Chapter 5. Operation of a Cullet Preheating System

  1. John B. Wachtman Jr
  1. W. E. Cole1,
  2. F. Becker1,
  3. L. Donaldson2 and
  4. S. Panahe3

Published Online: 26 MAR 2008

DOI: 10.1002/9780470312841.ch5

Proceedings of the 50th Conference on Glass Problems: Ceramic Engineering and Science Proceedings, Volume 11, Issue 1,2

Proceedings of the 50th Conference on Glass Problems: Ceramic Engineering and Science Proceedings, Volume 11, Issue 1,2

How to Cite

Cole, W. E., Becker, F., Donaldson, L. and Panahe, S. (1990) Operation of a Cullet Preheating System, in Proceedings of the 50th Conference on Glass Problems: Ceramic Engineering and Science Proceedings, Volume 11, Issue 1,2 (ed J. B. Wachtman), John Wiley & Sons, Inc., Hoboken, NJ, USA. doi: 10.1002/9780470312841.ch5

Author Information

  1. 1

    Tecogen Inc. Waltham, MA

  2. 2

    Gas Research Institute Chicago, IL

  3. 3

    Southern California Gas Company El Monte, CA

Publication History

  1. Published Online: 26 MAR 2008
  2. Published Print: 1 JAN 1990

ISBN Information

Print ISBN: 9780470374894

Online ISBN: 9780470312841

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Keywords:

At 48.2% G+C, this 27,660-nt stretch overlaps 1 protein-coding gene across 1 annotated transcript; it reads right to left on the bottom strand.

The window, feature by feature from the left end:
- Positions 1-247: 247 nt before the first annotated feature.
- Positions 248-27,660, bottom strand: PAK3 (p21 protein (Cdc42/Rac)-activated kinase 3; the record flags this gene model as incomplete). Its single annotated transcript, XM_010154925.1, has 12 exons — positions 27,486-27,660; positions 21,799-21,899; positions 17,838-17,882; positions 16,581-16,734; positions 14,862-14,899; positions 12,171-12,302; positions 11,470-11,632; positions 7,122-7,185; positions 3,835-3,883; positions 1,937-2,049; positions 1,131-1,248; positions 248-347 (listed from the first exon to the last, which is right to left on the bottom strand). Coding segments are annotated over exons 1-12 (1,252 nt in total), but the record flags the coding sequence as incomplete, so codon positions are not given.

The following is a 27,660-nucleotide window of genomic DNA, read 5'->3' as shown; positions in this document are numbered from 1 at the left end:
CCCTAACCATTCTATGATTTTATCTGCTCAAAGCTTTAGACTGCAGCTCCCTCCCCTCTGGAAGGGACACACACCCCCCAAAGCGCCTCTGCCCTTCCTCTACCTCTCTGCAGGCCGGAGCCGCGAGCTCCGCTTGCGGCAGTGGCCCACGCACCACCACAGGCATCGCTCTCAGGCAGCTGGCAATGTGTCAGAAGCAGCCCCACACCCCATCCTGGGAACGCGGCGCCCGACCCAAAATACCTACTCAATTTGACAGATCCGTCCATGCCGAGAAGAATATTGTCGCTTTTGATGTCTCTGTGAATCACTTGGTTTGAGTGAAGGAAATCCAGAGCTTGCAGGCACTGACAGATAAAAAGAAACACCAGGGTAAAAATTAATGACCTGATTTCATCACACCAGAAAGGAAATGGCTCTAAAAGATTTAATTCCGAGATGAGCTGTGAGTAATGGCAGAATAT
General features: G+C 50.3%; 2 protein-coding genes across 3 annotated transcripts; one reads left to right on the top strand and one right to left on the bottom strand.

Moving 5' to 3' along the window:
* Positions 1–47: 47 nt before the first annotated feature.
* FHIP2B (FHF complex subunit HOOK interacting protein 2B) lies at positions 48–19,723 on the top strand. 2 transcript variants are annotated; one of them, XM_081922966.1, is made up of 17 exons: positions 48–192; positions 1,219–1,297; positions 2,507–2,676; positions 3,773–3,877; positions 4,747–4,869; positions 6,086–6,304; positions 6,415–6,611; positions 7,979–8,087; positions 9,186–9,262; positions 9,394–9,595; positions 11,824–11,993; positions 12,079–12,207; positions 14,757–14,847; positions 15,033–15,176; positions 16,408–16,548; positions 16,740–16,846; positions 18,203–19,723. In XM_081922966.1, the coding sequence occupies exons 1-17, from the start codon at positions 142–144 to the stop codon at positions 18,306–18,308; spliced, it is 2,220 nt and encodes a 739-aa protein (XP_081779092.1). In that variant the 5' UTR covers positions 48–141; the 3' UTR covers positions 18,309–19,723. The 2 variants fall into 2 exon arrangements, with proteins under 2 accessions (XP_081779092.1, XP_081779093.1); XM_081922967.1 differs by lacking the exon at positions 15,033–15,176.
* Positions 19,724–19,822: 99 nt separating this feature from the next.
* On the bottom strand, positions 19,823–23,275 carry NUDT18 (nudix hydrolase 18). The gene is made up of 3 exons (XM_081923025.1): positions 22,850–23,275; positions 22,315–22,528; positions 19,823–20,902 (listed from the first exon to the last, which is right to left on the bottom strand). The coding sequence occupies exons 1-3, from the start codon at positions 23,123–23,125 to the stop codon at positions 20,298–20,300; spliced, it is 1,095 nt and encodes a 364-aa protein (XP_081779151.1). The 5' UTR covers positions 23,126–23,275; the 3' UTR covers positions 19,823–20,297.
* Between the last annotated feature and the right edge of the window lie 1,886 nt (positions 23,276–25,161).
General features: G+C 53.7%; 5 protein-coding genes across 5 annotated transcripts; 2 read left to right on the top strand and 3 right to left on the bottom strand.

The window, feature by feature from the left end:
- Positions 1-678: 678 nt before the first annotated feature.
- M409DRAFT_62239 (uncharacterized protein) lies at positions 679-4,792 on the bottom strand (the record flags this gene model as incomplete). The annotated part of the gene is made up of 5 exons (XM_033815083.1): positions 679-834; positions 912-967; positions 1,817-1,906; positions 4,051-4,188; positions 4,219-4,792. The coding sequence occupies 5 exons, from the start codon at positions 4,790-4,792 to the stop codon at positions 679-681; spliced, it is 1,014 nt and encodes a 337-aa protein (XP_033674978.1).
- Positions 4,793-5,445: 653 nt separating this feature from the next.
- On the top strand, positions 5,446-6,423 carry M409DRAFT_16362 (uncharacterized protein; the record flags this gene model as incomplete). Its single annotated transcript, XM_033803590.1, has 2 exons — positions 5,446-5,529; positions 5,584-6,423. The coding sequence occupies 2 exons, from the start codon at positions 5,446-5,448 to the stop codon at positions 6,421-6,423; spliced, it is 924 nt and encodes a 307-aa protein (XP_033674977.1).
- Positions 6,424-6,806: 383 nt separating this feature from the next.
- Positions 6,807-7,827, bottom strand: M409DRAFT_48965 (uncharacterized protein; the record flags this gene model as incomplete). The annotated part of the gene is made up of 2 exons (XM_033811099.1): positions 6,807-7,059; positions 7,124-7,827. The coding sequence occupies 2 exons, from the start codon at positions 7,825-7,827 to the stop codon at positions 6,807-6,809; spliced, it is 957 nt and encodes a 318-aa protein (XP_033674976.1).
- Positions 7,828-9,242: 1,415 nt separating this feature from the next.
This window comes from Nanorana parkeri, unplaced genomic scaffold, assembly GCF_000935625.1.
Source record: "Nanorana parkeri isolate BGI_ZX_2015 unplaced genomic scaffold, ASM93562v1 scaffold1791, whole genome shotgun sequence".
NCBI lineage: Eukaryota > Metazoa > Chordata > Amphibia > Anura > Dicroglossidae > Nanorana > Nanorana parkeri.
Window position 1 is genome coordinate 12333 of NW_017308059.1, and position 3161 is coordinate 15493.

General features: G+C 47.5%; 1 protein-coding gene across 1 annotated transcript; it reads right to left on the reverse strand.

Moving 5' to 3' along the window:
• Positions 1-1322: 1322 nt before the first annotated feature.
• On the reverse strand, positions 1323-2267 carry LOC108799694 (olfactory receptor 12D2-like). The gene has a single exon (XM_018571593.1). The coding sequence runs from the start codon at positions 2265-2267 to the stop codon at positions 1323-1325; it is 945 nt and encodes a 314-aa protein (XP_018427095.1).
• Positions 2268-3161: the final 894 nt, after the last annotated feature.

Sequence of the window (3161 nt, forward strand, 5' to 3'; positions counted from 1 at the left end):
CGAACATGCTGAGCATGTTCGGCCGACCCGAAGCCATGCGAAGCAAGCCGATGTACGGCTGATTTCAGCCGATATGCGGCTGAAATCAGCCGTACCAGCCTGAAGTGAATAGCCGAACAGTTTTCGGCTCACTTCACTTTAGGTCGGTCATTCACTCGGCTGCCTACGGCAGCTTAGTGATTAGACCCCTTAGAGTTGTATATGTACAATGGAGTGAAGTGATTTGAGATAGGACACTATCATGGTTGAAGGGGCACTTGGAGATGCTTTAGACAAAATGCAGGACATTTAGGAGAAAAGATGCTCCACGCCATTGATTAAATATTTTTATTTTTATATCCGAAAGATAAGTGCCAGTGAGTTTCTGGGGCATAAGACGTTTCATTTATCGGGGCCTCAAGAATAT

• preheater;
  • combustion;
  • emissions;
  • cullet fraction;
  • installation

Summary

Tecogen Inc. has developed a gas-fired cullet preheater that will benefit glass manufacturers by increasing furnace production and reducing specific NOx emissions. In addition, compared to electric boost, energy costs can be reduced by over 20% for equivalent thermal inputs to the furnace, after accounting for electrical energy use of the preheater. The technology utilizes a direct-contact counterflow heat exchanger in which the cullet particles are heated by the products of combustion. Since the cullet enters the furnace at a temperature greater than ambient, less energy is required to raise the cullet temperature to its melting point, resulting in additional throughput at the same firing rate. Using 50% cullet preheated to 900°F, furnace production could typically be increased up to 17% over that available using unpreheated cullet. This number will vary depending on the furnace and type of glass. This increase in production will also yield a reduction in the specific NOx emissions. With a 50% preheated cullet throughput, a reduction in specific NOx emissions of approximately 16% can be expected. The payback of the cullet preheater varies typically from six months to two years.

This paper reports on the operation of the cullet preheater feeding cullet to a production flint glass container furnace. Furnace pull was 240 tons day (TPD); up to 80 TPD of cullet was preheated to 500°F and charged to the furnace. Furnace fossil energy use was reduced approximately 10% during the test period.